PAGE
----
The Environmental Protection Agency yesterday served notice on the nation's industries that it will no longer tolerate the careless dumping of poisonous chemicals and other dangerous materials.
In its first major effect to control hazardous wastes, the agency proposed regulations for a comprehensive program forcing industry to dispose of its deadly byproducts safely.
The action comes at a time of increasing public outcry against hazardous dumping. In the most publicized incident, the state of New York declared a health emergency last summer and evacuated 200 families from their homes when poisonous chemicals seeped into their basements from Love Canal, a dump near Niagara Falls.
Cancer, birth defects, nervous disorders and other health problems can result when groundwater and streams near dumpsites are contaminated, or when toxic chemicals are released in the air from the careless burning of wastes.
The proposed regulations affect some 270,000 industrial facilities, including chemical plants,oil refineries, textile mills, steel plants and electronics factories. They set rules for some 10,000 companies that transport toxic materials and outline standards for 30,000 treatment and disposal sites nationwide.
EPA estimates that more than 35 million tons of hazardous wastes are produced each year-not counting atomic wastes, which are managed by the Nuclear Regulatory Agency. Of the 35 million tons, roughly 90 percent is disposed of improperly, EPA said.
"This country has a national problem in the way we've handled hazardous waste," said EPA Administrator Douglas Costle. "It's become the concern of every city and country in America."
Since the establishment of EPA in 1970, air and water pollution programs have received the most funding, while the unglamorous issue of waste disposal has remained in the background.
"For years we've paid little attention to these wastes," Costle said, "and now we're seeing the tragic consequences of this negelect." EPA has documented more than 400 cases of damage to public health and the environment from improper waste disposal.
Costle cited Love Canal, as well as North Carolina incident in which cancer-causing PCBs were sprayed along 200 miles of roadway at night. He alos mentioned an Iowa pharmaceutical dump from whch arsenic and other chemicals are seeping into groundwater and the injection of chemical waste into the ground around Miami, now threatening the city's water suppy.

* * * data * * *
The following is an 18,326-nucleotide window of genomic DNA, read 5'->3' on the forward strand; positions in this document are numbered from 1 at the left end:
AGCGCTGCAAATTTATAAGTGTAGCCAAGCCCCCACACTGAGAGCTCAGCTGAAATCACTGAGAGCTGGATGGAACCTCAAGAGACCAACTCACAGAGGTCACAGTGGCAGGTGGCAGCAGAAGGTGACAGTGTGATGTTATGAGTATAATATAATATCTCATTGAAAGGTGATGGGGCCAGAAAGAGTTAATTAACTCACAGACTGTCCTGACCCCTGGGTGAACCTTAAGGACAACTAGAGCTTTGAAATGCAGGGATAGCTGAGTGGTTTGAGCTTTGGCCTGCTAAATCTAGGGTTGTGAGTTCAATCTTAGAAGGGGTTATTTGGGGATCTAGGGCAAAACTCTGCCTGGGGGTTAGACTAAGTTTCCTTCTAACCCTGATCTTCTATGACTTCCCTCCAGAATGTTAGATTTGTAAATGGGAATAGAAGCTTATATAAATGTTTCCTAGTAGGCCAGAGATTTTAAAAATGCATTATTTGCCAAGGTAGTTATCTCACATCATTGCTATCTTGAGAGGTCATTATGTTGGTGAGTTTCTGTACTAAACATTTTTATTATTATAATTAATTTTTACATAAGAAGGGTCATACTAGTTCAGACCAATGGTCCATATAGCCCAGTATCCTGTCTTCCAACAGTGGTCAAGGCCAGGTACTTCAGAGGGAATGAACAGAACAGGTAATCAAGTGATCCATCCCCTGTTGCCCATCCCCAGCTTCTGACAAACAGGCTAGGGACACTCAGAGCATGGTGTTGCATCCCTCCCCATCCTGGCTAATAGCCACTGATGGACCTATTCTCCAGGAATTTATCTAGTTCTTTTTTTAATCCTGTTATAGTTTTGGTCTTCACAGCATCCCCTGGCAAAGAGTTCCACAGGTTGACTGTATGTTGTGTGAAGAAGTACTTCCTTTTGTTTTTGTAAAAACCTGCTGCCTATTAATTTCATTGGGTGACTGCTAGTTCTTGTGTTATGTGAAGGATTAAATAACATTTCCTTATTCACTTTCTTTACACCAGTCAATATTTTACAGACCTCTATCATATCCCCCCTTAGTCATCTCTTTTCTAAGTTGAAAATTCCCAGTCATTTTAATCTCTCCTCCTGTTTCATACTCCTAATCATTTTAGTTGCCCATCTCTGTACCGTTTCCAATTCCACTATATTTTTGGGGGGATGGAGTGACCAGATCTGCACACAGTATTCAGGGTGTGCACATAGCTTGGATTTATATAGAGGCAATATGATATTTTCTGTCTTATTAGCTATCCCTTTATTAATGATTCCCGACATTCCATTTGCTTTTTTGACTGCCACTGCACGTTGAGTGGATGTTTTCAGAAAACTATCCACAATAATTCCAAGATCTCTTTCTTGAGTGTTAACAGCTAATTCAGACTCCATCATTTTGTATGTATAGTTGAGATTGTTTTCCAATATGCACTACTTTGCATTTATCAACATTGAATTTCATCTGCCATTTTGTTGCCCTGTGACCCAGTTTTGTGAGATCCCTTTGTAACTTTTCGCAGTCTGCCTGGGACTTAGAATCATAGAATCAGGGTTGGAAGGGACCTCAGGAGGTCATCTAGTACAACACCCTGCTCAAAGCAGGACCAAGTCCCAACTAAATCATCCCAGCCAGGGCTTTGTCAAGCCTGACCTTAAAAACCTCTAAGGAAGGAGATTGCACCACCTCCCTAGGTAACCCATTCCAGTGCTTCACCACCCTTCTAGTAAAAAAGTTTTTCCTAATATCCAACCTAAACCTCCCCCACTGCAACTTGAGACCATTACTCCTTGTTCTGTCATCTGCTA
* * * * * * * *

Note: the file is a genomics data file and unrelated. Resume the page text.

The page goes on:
Yesterday's regulations, 677 pages' worth, require that dumps be lined with clay or plastic and that they be placed at least 500 feet from water supplies. They also hold dump site owners liable for up to $5 million damages arising for any incident of improper dumping and require that they set aside money to maintain the site for 20 years after it closes.
However, the rules do not deal with the more than 600 abandoned sites around the country which pose potential public health problems, according to EPA. In many cases, the cleanup costs run to millions of dollars, while the companies responsible cannot be located, have gone out of business or refuse to accept liability.
Colste said he will propose legislation this spring to deal with abandoned sites. Another tough issue will be the location of the new sites to meet the requirements of yesterday's regulations.
"We can't let each state say it is some other state's problem," Costle said. "We can't keep shipping this stuff around like Charlie on the MTA."
Yesterday's regulations are expected to generate some opposition from chemical and utility companies who say they will have to spend too much money to comply, and from environmentalists who say too many companies ar exempted. Also, environmentalists want the rules to take effect earlieer than July 1980, as proposed.
However, yesterday's rules, were praised by U.S. Chamber of Commerce representative Gary Knight as "fairly good."
Knight said: "EPA worked with us. These regulations were produced in an open process." He added, however, that EPA should change its methods of testing some hazardous products.
Costle estimated the regulations will cost affected industries about $750 million a year, amounting to 0.37 percent of their annual value of production. These industries now spend about $155 million on waste disposal. CAPTION: A house next to Love Canal chemical dump has been lifted from its foundation and moved away. AP